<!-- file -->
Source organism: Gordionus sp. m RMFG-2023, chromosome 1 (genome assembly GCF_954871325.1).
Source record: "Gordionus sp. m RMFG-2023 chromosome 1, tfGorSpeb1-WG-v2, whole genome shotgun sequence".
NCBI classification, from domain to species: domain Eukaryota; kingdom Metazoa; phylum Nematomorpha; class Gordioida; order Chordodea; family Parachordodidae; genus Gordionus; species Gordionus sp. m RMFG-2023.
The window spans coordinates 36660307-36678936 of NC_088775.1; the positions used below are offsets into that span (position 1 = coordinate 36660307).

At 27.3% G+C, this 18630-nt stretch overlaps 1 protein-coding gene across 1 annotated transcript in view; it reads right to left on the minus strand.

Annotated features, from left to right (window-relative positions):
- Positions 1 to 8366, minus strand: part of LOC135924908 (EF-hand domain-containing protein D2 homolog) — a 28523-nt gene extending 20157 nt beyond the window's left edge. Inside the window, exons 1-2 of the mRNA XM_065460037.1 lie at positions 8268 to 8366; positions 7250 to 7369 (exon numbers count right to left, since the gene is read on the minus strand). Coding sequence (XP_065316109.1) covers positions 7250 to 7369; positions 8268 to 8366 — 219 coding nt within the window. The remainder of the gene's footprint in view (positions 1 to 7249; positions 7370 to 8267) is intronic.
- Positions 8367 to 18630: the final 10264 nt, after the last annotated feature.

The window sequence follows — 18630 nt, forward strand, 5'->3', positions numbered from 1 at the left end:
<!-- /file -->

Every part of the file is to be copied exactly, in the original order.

Source organism: Gordionus sp. m RMFG-2023, chromosome 1 (genome assembly GCF_954871325.1).
Source record: "Gordionus sp. m RMFG-2023 chromosome 1, tfGorSpeb1-WG-v2, whole genome shotgun sequence".
NCBI classification, from domain to species: domain Eukaryota; kingdom Metazoa; phylum Nematomorpha; class Gordioida; order Chordodea; family Parachordodidae; genus Gordionus; species Gordionus sp. m RMFG-2023.
The window spans coordinates 36660307-36678936 of NC_088775.1; the positions used below are offsets into that span (position 1 = coordinate 36660307).

At 27.3% G+C, this 18630-nt stretch overlaps 1 protein-coding gene across 1 annotated transcript in view; it reads right to left on the minus strand.

Annotated features, from left to right (window-relative positions):
- Positions 1 to 8366, minus strand: part of LOC135924908 (EF-hand domain-containing protein D2 homolog) — a 28523-nt gene extending 20157 nt beyond the window's left edge. Inside the window, exons 1-2 of the mRNA XM_065460037.1 lie at positions 8268 to 8366; positions 7250 to 7369 (exon numbers count right to left, since the gene is read on the minus strand). Coding sequence (XP_065316109.1) covers positions 7250 to 7369; positions 8268 to 8366 — 219 coding nt within the window. The remainder of the gene's footprint in view (positions 1 to 7249; positions 7370 to 8267) is intronic.
- Positions 8367 to 18630: the final 10264 nt, after the last annotated feature.

The window sequence follows — 18630 nt, forward strand, 5'->3', positions numbered from 1 at the left end: